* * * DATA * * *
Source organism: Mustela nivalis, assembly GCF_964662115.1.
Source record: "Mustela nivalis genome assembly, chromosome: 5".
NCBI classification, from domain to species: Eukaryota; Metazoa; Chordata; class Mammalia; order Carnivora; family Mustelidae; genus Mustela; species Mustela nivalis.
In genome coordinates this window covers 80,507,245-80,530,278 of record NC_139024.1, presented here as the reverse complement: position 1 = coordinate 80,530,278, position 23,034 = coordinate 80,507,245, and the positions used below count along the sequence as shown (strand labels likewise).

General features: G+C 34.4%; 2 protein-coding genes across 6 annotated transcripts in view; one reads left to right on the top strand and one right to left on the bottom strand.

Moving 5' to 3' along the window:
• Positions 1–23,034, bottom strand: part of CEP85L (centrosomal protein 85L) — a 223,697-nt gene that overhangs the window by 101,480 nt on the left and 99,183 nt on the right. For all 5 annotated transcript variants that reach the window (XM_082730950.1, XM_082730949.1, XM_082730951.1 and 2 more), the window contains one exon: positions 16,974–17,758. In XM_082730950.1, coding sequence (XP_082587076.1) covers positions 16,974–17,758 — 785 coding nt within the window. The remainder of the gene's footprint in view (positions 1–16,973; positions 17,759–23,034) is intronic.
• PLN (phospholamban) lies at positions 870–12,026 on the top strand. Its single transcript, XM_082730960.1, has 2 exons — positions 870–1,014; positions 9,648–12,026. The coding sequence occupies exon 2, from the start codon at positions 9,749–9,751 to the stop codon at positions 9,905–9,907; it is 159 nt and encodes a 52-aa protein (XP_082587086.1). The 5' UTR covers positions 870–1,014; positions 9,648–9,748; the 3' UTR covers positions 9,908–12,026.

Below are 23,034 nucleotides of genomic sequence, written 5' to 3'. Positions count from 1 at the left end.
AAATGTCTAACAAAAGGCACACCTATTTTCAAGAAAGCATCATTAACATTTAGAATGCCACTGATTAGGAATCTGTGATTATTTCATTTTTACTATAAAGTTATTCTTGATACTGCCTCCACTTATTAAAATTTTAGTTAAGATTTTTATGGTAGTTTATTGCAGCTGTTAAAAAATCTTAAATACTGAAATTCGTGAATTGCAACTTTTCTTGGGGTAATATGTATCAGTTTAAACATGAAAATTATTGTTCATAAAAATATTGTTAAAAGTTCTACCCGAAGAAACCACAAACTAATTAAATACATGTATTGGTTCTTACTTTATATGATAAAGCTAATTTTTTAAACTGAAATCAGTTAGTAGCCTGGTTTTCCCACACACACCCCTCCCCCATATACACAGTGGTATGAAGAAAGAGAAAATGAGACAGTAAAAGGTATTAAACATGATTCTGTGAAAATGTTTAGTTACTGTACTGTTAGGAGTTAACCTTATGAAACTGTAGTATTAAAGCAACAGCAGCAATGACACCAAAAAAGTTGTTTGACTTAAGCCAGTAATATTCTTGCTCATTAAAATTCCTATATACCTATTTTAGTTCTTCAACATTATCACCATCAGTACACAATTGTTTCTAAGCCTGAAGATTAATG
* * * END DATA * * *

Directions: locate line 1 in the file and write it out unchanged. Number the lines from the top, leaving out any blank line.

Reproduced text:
Source organism: Mustela nivalis, assembly GCF_964662115.1.